How to Understand River Flows
Baseball has “RBIs,” basketball has “PPGs,” and boaters have “CFS.” Read on to learn what it means and how it can affect your trip planning.
What is CFS?
Cubic feet per second (CFS) is one of the key indicators of river or creek conditions. The mathematical formula is:
river width × depth × speed (flow and gradient) = CFS
CFS readings are taken at select points along rivers, and readings vary with location. As a general rule, the higher the CFS reading, the more water is flowing past that point at that time
More is not necessarily better. Water volume data, including CFS readings, are collected by agencies like the USGS, Fish and Game, Bureau of Reclamation, and other federal and state agencies. For boaters, too much or too little flow can affect the runnability as well as the difficulty posed by a river. The Middle Fork of the Salmon, for example, is best run at 1,500–5,000 CFS, while the Lower Salmon River is best run around 15,000–20,000 CFS.
Understanding Gauge Feet
River volume is also sometimes measured in gauge feet. To get a handle on this concept, imagine a big ruler attached to a rock wall or stuck in the river; the gauge-feet flow is represented by where the waterline hits that ruler, (e.g. the 4' hash mark). Sometimes gauge feet can be equated with CFS; at other times, though, gauge feet is the only available indicator of water volume, and local historical knowledge (or your neighborhood paddle shop) will be needed to determine when that river or creek is best run.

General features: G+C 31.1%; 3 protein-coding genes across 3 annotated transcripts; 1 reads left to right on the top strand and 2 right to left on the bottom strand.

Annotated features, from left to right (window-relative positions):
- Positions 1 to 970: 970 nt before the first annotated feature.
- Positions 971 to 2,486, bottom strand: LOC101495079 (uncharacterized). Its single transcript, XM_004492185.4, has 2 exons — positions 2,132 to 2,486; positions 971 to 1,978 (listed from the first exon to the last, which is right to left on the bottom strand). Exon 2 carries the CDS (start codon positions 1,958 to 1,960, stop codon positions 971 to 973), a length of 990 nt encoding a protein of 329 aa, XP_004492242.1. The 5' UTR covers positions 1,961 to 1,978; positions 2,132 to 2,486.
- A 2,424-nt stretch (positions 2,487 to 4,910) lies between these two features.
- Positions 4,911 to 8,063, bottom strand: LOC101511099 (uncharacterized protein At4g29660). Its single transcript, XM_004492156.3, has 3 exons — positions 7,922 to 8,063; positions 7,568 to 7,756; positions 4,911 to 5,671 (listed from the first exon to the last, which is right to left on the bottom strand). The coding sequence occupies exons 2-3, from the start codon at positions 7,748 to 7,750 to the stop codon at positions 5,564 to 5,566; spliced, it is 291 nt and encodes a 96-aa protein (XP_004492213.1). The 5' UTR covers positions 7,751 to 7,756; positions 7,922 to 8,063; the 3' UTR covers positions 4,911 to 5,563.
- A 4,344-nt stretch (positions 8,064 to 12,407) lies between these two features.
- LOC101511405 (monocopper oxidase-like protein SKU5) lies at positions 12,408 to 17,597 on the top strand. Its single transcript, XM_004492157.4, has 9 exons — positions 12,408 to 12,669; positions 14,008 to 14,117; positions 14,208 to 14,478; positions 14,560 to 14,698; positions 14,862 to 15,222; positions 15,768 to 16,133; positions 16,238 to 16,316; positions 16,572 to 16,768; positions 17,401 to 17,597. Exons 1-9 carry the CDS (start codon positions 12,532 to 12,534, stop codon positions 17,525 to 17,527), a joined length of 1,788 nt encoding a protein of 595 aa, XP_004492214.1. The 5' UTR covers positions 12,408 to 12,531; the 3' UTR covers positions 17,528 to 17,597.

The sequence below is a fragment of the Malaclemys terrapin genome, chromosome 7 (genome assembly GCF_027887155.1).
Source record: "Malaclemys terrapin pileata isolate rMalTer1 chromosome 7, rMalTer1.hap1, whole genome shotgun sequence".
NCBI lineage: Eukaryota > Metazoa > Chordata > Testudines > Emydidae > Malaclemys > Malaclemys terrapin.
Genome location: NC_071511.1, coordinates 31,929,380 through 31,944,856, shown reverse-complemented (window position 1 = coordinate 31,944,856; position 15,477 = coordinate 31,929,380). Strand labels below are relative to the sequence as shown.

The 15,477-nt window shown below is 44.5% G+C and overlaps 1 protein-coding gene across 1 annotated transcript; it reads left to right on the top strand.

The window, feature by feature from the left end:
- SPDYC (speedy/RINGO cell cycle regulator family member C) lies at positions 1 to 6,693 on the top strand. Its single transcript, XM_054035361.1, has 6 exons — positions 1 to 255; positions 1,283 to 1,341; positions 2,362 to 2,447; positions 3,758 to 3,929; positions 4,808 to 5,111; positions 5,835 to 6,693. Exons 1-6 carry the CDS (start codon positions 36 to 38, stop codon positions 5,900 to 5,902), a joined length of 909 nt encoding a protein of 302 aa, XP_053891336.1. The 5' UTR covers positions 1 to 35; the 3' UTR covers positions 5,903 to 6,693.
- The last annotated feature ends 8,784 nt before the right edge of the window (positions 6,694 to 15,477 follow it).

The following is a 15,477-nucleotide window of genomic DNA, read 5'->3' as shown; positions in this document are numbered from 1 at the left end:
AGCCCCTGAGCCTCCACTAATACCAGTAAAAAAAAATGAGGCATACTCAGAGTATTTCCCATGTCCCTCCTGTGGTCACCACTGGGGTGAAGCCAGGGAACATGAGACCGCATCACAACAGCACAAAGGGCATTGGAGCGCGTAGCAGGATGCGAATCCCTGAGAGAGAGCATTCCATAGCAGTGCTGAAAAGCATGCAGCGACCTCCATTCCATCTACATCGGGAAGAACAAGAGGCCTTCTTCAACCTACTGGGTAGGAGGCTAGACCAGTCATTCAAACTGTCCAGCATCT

Other good sources for information are government websites, guidebooks, local boat shops, friends, or paddle clubs. It’s a good idea to learn all you can beforehand about specific characteristics of the rivers you want to run this coming season.